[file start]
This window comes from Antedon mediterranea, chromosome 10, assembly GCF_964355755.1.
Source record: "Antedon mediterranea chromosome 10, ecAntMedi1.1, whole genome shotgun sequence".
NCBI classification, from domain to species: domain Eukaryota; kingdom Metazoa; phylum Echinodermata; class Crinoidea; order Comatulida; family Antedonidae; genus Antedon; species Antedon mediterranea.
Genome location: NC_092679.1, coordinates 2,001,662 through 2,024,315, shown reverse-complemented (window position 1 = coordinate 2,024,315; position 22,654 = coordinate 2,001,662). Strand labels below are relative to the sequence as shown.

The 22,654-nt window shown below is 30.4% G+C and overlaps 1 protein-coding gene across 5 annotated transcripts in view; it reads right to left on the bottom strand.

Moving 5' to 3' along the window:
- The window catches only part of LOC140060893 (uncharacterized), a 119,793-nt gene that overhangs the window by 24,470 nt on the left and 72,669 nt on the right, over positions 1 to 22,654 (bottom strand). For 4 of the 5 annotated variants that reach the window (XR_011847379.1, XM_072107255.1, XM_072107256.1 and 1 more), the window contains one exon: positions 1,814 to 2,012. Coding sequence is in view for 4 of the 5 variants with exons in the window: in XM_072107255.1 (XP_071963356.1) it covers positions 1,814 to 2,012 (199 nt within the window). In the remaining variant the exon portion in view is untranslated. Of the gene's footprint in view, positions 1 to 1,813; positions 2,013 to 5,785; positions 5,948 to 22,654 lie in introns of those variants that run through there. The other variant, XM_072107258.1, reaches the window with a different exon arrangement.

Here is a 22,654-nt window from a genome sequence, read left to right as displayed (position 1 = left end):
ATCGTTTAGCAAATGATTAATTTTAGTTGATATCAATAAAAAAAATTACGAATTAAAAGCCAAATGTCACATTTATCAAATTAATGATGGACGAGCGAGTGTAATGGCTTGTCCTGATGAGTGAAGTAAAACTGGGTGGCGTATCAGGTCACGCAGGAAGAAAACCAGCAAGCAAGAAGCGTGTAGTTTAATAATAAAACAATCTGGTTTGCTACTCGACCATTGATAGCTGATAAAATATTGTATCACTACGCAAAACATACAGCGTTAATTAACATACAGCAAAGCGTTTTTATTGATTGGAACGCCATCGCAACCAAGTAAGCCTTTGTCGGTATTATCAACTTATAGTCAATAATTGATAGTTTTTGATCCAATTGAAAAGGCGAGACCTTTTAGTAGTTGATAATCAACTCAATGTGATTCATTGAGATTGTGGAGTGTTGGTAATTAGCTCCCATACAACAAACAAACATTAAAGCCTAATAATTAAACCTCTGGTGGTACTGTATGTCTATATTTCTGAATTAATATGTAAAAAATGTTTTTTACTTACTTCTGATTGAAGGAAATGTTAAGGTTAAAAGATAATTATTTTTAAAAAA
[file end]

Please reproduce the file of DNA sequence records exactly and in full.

This window comes from Antedon mediterranea, chromosome 10, assembly GCF_964355755.1.
Source record: "Antedon mediterranea chromosome 10, ecAntMedi1.1, whole genome shotgun sequence".
NCBI classification, from domain to species: domain Eukaryota; kingdom Metazoa; phylum Echinodermata; class Crinoidea; order Comatulida; family Antedonidae; genus Antedon; species Antedon mediterranea.
Genome location: NC_092679.1, coordinates 2,001,662 through 2,024,315, shown reverse-complemented (window position 1 = coordinate 2,024,315; position 22,654 = coordinate 2,001,662). Strand labels below are relative to the sequence as shown.

The 22,654-nt window shown below is 30.4% G+C and overlaps 1 protein-coding gene across 5 annotated transcripts in view; it reads right to left on the bottom strand.

Moving 5' to 3' along the window:
- The window catches only part of LOC140060893 (uncharacterized), a 119,793-nt gene that overhangs the window by 24,470 nt on the left and 72,669 nt on the right, over positions 1 to 22,654 (bottom strand). For 4 of the 5 annotated variants that reach the window (XR_011847379.1, XM_072107255.1, XM_072107256.1 and 1 more), the window contains one exon: positions 1,814 to 2,012. Coding sequence is in view for 4 of the 5 variants with exons in the window: in XM_072107255.1 (XP_071963356.1) it covers positions 1,814 to 2,012 (199 nt within the window). In the remaining variant the exon portion in view is untranslated. Of the gene's footprint in view, positions 1 to 1,813; positions 2,013 to 5,785; positions 5,948 to 22,654 lie in introns of those variants that run through there. The other variant, XM_072107258.1, reaches the window with a different exon arrangement.

Here is a 22,654-nt window from a genome sequence, read left to right as displayed (position 1 = left end):
ATCGTTTAGCAAATGATTAATTTTAGTTGATATCAATAAAAAAAATTACGAATTAAAAGCCAAATGTCACATTTATCAAATTAATGATGGACGAGCGAGTGTAATGGCTTGTCCTGATGAGTGAAGTAAAACTGGGTGGCGTATCAGGTCACGCAGGAAGAAAACCAGCAAGCAAGAAGCGTGTAGTTTAATAATAAAACAATCTGGTTTGCTACTCGACCATTGATAGCTGATAAAATATTGTATCACTACGCAAAACATACAGCGTTAATTAACATACAGCAAAGCGTTTTTATTGATTGGAACGCCATCGCAACCAAGTAAGCCTTTGTCGGTATTATCAACTTATAGTCAATAATTGATAGTTTTTGATCCAATTGAAAAGGCGAGACCTTTTAGTAGTTGATAATCAACTCAATGTGATTCATTGAGATTGTGGAGTGTTGGTAATTAGCTCCCATACAACAAACAAACATTAAAGCCTAATAATTAAACCTCTGGTGGTACTGTATGTCTATATTTCTGAATTAATATGTAAAAAATGTTTTTTACTTACTTCTGATTGAAGGAAATGTTAAGGTTAAAAGATAATTATTTTTAAAAAA